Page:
Chapter Two - Navigating Our World: Geodesy, Datums, and Coordinate Systems

Chapter Goals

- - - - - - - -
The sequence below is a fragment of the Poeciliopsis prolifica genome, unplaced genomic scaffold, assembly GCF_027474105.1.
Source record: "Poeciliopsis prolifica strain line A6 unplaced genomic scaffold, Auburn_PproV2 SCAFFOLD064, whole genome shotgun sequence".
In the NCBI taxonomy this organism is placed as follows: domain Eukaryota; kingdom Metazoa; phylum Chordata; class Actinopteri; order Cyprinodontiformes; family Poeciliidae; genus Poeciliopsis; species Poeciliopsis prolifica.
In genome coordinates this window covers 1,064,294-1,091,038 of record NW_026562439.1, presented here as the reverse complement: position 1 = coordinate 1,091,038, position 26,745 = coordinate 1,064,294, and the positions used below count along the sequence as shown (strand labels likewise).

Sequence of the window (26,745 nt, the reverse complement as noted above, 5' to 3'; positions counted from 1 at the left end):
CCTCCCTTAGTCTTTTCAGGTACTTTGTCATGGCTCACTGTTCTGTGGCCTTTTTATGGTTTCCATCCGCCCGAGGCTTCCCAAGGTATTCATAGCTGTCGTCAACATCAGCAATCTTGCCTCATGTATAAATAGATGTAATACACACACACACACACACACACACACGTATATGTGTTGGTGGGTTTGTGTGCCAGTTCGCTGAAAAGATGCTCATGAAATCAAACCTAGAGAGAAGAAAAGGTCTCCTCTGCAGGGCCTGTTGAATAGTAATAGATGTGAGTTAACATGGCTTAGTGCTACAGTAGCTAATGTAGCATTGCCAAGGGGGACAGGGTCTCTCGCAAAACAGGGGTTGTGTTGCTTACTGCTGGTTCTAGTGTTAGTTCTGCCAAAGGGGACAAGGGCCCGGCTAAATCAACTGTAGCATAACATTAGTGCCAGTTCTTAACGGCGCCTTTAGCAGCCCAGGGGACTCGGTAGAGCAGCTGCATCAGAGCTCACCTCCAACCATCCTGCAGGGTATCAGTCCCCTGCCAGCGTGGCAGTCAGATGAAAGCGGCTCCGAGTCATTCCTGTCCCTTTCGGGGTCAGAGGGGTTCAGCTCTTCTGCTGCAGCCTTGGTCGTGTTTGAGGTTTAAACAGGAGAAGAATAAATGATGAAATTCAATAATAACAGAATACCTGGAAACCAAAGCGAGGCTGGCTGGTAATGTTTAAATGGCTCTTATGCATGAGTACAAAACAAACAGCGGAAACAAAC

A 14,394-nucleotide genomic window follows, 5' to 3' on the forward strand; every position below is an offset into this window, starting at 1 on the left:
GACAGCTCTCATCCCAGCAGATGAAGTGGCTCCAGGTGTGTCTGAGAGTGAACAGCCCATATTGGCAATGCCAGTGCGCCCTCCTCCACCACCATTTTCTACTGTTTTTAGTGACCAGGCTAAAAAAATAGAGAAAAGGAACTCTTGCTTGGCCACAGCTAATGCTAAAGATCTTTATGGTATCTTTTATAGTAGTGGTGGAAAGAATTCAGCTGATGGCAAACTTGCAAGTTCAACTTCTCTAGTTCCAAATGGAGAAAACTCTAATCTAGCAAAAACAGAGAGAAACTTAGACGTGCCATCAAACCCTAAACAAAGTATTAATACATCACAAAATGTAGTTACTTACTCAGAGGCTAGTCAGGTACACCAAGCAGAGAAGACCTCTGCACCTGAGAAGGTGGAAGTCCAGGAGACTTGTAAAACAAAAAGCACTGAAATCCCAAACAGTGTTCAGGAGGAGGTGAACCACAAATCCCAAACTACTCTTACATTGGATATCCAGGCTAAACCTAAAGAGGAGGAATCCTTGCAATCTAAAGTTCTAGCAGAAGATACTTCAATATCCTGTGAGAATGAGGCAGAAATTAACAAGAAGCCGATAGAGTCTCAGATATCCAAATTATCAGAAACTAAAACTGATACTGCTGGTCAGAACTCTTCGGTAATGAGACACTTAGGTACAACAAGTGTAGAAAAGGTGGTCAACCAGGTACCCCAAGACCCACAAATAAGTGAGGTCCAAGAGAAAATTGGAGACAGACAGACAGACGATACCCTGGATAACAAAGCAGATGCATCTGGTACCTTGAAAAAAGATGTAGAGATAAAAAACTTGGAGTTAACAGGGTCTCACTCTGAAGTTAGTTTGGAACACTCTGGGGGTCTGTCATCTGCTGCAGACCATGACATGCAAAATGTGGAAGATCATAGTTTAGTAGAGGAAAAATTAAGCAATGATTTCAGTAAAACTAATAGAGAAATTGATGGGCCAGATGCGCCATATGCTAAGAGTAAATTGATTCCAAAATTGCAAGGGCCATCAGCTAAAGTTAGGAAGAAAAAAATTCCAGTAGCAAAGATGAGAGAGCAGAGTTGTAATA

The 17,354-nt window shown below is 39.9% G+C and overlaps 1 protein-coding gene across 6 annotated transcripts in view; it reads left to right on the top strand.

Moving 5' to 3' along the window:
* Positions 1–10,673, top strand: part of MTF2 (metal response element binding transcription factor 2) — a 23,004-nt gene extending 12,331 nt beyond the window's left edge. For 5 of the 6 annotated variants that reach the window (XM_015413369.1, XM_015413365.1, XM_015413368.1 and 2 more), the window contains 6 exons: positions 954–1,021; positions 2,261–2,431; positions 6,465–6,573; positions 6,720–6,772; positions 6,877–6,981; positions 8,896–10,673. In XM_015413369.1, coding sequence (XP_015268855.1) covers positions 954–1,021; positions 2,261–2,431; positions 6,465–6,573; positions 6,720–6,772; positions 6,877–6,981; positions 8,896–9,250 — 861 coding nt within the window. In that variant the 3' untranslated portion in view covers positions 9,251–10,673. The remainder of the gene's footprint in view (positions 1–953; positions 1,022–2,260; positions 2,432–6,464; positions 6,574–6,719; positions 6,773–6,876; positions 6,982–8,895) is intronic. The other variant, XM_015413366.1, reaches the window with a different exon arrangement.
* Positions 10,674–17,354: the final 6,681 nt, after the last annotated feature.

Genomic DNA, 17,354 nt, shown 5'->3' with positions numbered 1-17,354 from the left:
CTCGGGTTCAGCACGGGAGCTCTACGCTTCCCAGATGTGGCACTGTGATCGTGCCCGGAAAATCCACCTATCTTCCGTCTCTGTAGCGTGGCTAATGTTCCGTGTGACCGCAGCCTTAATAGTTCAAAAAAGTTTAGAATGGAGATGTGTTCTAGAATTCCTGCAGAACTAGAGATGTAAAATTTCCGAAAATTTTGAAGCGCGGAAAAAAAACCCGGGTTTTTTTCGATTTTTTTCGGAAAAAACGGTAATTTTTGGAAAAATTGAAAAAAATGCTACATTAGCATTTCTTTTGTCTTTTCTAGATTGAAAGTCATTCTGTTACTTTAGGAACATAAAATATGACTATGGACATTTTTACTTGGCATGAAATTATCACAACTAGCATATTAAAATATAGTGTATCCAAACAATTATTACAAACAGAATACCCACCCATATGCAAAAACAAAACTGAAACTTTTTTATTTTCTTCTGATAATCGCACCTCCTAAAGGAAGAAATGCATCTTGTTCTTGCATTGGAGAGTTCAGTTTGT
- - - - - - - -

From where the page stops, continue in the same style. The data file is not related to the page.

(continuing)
Define and explain classic geodesy Define and explain  modern geodesy precise global and regional locations, both horizontal and vertical (along the Earth and above the Earth), mapping the land sea, and ice, and determining the variations in the Earth’s gravitational pull and how this effects measurements Define and explain GNSS Define  topographic surface a detailed map of the surface features of land. It includes the mountains, hills, creeks, and other bumps and lumps on a particular hunk of earth. The word is a Greek-rooted combo of topos meaning "place" and graphein "to write." Define geoid Explain what a geoid is a model of how the model is made Explain why geoids are used in GIS and Cartography Define ellipsoid Define  spheroid a sphere-like 3D object where the radius in one direction is longer than the radius in a direction at a right angle to the first (ellipsoid of revolution) Define  reference ellipsoid an ellipsoid that is drawn to best-fit an area. World reference ellipsoids are drawn to best-fit the entire geoid; local ellipsoids are best fit on one side to a single place of the geoid , global reference ellipsoid an ellipsoid that is drawn to best-fit an area. World reference ellipsoids are drawn to best-fit the entire geoid; local ellipsoids are best fit on one side to a single place of the geoid , local reference ellipsoid an ellipsoid that is drawn to best-fit an area. World reference ellipsoids are drawn to best-fit the entire geoid; local ellipsoids are best fit on one side to a single place of the geoid Explain when and why we use ellipsoids Explain when and why we use spheroids Define and explain Cartesian Coordinate Systems Define  geodetic datum the result of attaching a "free-floating" reference ellipsoid an ellipsoid that is drawn to best-fit an area. World reference ellipsoids are drawn to best-fit the entire geoid; local ellipsoids are best fit on one side to a single place of the geoid to a specifically measured geoid via control points and benchmarks. Explain how geodetic datums are made Define benchmark and control points Explain the similarities and difference between benchmarks Benchmarks are real-world locations which have been carefully surveyed with locations to match a specific geoid. and control points Define and explain horizontal and  vertical datums used to reference locations and distances above mean sea level; elevation. Define  orthometric height the measured distance between the geoid and the topographic surface a detailed map of the surface features of land. It includes the mountains, hills, creeks, and other bumps and lumps on a particular hunk of earth. The word is a Greek-rooted combo of topos meaning "place" and graphein "to write." . Define ellipsoid height Define  geoid separation the measured difference between the ellipsoid and the geoid Explain when we use orthometric height the measured distance between the geoid and the topographic surface a detailed map of the surface features of land. It includes the mountains, hills, creeks, and other bumps and lumps on a particular hunk of earth. The word is a Greek-rooted combo of topos meaning "place" and graphein "to write." . , ellipsoid height, and geoid separation the measured difference between the ellipsoid and the geoid Define and explain datum shifts, both major and minor Define Earth-centered, Earth-fixed Coordinate Systems Define and explain  geographic grid the result of using an established angular unit of measure to label the intersections of north-south and east-west lines on the surface of the Earth starting the labels at a principal meridian the north-south line from which the labeling begins.  East-west lines have a very obvious start point: the equator.  North-south lines must start somewhere, so when it is established for a particular geographic grid, it can be considered the principal meridian. Explain where a geographic grid the result of using an established angular unit of measure to label the intersections of north-south and east-west lines on the surface of the Earth starting the labels at a principal meridian the north-south line from which the labeling begins.  East-west lines have a very obvious start point: the equator.  North-south lines must start somewhere, so when it is established for a particular geographic grid, it can be considered the principal meridian. is drawn Thoroughly explain geographic coordinate systems (GCS) including the parts it's made up of, why it's used, and how it differs from a geographic grid the result of using an established angular unit of measure to label the intersections of north-south and east-west lines on the surface of the Earth starting the labels at a principal meridian the north-south line from which the labeling begins.  East-west lines have a very obvious start point: the equator.  North-south lines must start somewhere, so when it is established for a particular geographic grid, it can be considered the principal meridian. Define projected coordinate systems (PCS) Explain the advantages of PCS's Explain the disadvantages of PCS's  Define and explain distortion, naming the six kinds of distortion Define and explain  developable surface a geometric shape which will not be distorted when flattened.  Used as the base shape to transfer features during projections.  Most often a cone, cylinder, or plane (azimuthal) Name the three major developable surfaces Define and explain  projection technically: the result of using one of variety of methods to transfer the geographic locations of features from a geographic coordinate system to a developable surface everyday use: any coordinate system, geographic or projected aspect The direction the developable surface a geometric shape which will not be distorted when flattened.  Used as the base shape to transfer features during projections.  Most often a cone, cylinder, or plane (azimuthal) faces in relation to the geographic coordinate system. Normal; transverse, oblique Name the three major projection technically: the result of using one of variety of methods to transfer the geographic locations of features from a geographic coordinate system to a developable surface everyday use: any coordinate system, geographic or projected aspects Define and explain  projection technically: the result of using one of variety of methods to transfer the geographic locations of features from a geographic coordinate system to a developable surface everyday use: any coordinate system, geographic or projected method Explain the difference between a projection technically: the result of using one of variety of methods to transfer the geographic locations of features from a geographic coordinate system to a developable surface everyday use: any coordinate system, geographic or projected method and a PCS Define and explain the State Plane Coordinate System Define and explain the Universal Transverse Mercator (UTM) system Define  map scale a mathematical representation expressing distance on a map vs distance on the ground